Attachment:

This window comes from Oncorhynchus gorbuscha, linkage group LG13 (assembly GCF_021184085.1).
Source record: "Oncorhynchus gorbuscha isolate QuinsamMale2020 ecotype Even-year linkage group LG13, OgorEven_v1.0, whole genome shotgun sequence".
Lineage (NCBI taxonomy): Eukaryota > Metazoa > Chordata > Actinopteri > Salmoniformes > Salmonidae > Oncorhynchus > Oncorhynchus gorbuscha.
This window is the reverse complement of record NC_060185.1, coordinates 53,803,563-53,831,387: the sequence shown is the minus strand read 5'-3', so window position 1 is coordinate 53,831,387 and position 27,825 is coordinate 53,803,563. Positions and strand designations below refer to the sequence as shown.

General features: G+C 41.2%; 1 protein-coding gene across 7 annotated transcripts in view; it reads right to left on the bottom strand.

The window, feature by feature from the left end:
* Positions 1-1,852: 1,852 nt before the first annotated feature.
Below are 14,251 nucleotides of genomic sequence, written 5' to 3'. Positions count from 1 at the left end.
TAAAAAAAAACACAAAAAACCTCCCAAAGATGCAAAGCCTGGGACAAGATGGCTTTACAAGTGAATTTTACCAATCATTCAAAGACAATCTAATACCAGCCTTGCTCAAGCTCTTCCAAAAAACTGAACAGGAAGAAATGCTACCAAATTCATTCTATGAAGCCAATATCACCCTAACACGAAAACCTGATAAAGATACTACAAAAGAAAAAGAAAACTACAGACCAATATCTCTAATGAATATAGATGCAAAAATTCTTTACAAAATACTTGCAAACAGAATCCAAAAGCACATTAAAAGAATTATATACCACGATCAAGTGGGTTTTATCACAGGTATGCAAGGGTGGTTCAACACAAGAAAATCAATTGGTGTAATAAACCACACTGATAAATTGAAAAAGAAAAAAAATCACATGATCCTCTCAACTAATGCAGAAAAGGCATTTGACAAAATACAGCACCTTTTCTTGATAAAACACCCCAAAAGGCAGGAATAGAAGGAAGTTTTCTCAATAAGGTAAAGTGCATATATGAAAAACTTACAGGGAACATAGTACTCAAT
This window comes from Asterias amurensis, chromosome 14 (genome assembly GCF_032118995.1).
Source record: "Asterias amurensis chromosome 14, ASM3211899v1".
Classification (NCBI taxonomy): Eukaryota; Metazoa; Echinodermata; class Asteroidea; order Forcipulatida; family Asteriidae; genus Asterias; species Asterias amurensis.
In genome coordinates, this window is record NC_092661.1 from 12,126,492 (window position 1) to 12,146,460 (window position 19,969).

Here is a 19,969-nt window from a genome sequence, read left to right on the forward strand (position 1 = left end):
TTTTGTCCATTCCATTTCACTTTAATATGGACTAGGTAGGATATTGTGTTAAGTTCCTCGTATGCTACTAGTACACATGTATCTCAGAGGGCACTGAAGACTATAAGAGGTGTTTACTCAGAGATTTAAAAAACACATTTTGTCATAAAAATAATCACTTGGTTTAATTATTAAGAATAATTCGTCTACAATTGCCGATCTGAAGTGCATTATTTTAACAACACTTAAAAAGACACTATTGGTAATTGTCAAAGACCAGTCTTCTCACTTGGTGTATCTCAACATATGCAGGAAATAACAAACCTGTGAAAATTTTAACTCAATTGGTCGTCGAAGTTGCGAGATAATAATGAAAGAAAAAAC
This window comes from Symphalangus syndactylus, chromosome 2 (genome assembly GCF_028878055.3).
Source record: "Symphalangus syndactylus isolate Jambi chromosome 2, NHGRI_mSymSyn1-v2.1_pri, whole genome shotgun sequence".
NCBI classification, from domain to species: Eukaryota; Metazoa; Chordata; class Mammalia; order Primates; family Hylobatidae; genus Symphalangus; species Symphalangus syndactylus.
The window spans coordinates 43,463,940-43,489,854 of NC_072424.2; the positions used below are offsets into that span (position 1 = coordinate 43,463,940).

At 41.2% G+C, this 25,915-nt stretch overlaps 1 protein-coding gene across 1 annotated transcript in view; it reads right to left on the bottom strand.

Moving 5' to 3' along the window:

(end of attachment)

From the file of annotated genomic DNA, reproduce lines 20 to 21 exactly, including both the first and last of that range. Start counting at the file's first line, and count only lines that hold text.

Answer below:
At 41.2% G+C, this 25,915-nt stretch overlaps 1 protein-coding gene across 1 annotated transcript in view; it reads right to left on the bottom strand.

Moving 5' to 3' along the window: